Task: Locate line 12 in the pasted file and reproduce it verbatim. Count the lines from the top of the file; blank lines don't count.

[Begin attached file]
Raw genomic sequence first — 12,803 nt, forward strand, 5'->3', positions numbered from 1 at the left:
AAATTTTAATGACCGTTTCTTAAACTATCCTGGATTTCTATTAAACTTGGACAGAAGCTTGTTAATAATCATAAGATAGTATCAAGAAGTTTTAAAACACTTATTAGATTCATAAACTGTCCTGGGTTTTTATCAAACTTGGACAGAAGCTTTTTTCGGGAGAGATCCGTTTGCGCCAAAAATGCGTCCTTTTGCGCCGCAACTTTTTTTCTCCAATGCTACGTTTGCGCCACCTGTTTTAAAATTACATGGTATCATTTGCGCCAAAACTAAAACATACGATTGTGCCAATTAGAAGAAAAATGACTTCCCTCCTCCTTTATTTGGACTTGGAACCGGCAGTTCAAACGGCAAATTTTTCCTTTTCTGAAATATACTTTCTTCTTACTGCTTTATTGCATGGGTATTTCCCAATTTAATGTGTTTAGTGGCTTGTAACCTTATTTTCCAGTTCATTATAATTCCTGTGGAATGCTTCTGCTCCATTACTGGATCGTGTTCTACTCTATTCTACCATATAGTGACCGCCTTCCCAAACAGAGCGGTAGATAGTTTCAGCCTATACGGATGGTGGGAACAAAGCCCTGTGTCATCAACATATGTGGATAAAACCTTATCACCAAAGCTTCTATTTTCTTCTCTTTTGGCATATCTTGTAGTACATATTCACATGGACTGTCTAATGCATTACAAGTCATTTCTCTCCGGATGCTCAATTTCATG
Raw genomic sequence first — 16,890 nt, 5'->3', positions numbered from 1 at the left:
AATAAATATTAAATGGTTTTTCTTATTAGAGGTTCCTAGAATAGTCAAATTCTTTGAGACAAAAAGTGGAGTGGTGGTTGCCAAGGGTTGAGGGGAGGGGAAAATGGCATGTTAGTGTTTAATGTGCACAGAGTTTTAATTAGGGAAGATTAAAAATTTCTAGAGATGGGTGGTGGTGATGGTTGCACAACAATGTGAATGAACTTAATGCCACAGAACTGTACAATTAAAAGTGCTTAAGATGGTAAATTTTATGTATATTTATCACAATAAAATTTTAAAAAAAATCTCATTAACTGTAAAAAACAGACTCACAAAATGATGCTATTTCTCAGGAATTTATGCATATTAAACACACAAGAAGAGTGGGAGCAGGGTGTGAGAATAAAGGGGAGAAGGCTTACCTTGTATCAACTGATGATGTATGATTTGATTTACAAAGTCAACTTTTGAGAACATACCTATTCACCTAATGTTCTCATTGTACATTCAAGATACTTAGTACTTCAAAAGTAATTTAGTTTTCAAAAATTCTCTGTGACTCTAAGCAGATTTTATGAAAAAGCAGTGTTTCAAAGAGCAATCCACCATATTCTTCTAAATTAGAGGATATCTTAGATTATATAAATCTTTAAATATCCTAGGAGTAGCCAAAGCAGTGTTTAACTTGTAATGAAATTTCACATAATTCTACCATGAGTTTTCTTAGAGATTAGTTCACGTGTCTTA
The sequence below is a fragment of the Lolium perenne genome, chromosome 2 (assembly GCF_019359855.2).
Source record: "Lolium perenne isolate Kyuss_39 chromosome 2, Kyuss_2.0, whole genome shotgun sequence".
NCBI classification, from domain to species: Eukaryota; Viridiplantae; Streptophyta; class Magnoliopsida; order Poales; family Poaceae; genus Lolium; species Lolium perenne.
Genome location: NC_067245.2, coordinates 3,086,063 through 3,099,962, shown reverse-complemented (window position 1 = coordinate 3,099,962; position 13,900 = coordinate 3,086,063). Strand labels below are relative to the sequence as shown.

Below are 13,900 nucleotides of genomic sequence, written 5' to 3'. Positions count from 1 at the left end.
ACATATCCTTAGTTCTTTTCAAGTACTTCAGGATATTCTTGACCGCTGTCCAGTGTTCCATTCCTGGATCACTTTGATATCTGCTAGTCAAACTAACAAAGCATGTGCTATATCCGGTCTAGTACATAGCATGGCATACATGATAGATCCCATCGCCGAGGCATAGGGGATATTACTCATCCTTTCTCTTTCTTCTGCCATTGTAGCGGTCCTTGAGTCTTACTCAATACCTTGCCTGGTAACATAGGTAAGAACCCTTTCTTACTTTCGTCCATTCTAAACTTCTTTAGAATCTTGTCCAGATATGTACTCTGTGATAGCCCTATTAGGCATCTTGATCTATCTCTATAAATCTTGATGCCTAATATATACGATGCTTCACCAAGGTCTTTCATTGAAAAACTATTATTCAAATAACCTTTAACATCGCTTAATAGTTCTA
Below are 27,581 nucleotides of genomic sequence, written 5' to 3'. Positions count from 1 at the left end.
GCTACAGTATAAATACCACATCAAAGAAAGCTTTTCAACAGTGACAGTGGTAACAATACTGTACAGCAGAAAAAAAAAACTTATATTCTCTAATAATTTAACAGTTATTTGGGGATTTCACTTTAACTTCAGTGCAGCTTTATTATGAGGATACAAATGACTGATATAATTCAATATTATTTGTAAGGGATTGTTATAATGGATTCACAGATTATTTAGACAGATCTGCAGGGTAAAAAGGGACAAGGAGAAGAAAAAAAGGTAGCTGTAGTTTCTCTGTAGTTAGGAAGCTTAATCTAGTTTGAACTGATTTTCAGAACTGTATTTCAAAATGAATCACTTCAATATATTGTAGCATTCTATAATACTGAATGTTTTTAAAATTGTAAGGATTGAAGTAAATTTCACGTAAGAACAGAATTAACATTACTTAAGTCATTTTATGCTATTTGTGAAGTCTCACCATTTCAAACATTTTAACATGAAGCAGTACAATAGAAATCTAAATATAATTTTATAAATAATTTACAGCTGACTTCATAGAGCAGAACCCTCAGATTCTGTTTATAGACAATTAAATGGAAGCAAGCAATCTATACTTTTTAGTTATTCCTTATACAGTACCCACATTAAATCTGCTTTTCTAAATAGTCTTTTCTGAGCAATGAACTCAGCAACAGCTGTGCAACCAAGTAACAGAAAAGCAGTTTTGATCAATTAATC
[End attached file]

GCTACAGTATAAATACCACATCAAAGAAAGCTTTTCAACAGTGACAGTGGTAACAATACTGTACAGCAGAAAAAAAAAACTTATATTCTCTAATAATTTAACAGTTATTTGGGGATTTCACTTTAACTTCAGTGCAGCTTTATTATGAGGATACAAATGACTGATATAATTCAATATTATTTGTAAGGGATTGTTATAATGGATTCACAGATTATTTAGACAGATCTGCAGGGTAAAAAGGGACAAGGAGAAGAAAAAAAGGTAGCTGTAGTTTCTCTGTAGTTAGGAAGCTTAATCTAGTTTGAACTGATTTTCAGAACTGTATTTCAAAATGAATCACTTCAATATATTGTAGCATTCTATAATACTGAATGTTTTTAAAATTGTAAGGATTGAAGTAAATTTCACGTAAGAACAGAATTAACATTACTTAAGTCATTTTATGCTATTTGTGAAGTCTCACCATTTCAAACATTTTAACATGAAGCAGTACAATAGAAATCTAAATATAATTTTATAAATAATTTACAGCTGACTTCATAGAGCAGAACCCTCAGATTCTGTTTATAGACAATTAAATGGAAGCAAGCAATCTATACTTTTTAGTTATTCCTTATACAGTACCCACATTAAATCTGCTTTTCTAAATAGTCTTTTCTGAGCAATGAACTCAGCAACAGCTGTGCAACCAAGTAACAGAAAAGCAGTTTTGATCAATTAATC